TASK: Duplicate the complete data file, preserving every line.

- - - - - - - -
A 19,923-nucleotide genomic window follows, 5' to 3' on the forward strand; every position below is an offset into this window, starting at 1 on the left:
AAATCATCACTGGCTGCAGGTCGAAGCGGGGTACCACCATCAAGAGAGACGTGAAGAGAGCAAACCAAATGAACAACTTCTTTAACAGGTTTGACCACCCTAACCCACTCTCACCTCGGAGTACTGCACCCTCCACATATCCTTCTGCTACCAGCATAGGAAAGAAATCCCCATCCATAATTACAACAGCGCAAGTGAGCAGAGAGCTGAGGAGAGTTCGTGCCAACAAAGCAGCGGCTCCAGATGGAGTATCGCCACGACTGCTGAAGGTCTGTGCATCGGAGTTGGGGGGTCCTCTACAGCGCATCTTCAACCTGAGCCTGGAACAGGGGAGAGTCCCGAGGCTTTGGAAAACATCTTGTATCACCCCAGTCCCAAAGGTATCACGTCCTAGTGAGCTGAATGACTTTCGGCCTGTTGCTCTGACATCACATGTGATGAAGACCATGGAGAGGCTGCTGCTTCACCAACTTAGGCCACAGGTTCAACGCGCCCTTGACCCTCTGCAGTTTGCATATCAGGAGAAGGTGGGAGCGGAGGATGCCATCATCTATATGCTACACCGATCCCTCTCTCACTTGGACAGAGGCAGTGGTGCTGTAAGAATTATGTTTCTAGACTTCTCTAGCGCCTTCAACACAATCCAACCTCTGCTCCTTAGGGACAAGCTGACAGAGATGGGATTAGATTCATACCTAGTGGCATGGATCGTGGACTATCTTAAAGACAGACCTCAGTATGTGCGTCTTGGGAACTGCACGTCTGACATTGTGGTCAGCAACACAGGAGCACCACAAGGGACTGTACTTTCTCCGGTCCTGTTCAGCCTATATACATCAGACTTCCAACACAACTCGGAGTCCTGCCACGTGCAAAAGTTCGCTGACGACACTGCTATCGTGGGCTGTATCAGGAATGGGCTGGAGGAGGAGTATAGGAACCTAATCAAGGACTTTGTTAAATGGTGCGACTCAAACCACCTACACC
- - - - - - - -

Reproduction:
A 19,923-nucleotide genomic window follows, 5' to 3' on the forward strand; every position below is an offset into this window, starting at 1 on the left:
AAATCATCACTGGCTGCAGGTCGAAGCGGGGTACCACCATCAAGAGAGACGTGAAGAGAGCAAACCAAATGAACAACTTCTTTAACAGGTTTGACCACCCTAACCCACTCTCACCTCGGAGTACTGCACCCTCCACATATCCTTCTGCTACCAGCATAGGAAAGAAATCCCCATCCATAATTACAACAGCGCAAGTGAGCAGAGAGCTGAGGAGAGTTCGTGCCAACAAAGCAGCGGCTCCAGATGGAGTATCGCCACGACTGCTGAAGGTCTGTGCATCGGAGTTGGGGGGTCCTCTACAGCGCATCTTCAACCTGAGCCTGGAACAGGGGAGAGTCCCGAGGCTTTGGAAAACATCTTGTATCACCCCAGTCCCAAAGGTATCACGTCCTAGTGAGCTGAATGACTTTCGGCCTGTTGCTCTGACATCACATGTGATGAAGACCATGGAGAGGCTGCTGCTTCACCAACTTAGGCCACAGGTTCAACGCGCCCTTGACCCTCTGCAGTTTGCATATCAGGAGAAGGTGGGAGCGGAGGATGCCATCATCTATATGCTACACCGATCCCTCTCTCACTTGGACAGAGGCAGTGGTGCTGTAAGAATTATGTTTCTAGACTTCTCTAGCGCCTTCAACACAATCCAACCTCTGCTCCTTAGGGACAAGCTGACAGAGATGGGATTAGATTCATACCTAGTGGCATGGATCGTGGACTATCTTAAAGACAGACCTCAGTATGTGCGTCTTGGGAACTGCACGTCTGACATTGTGGTCAGCAACACAGGAGCACCACAAGGGACTGTACTTTCTCCGGTCCTGTTCAGCCTATATACATCAGACTTCCAACACAACTCGGAGTCCTGCCACGTGCAAAAGTTCGCTGACGACACTGCTATCGTGGGCTGTATCAGGAATGGGCTGGAGGAGGAGTATAGGAACCTAATCAAGGACTTTGTTAAATGGTGCGACTCAAACCACCTACACC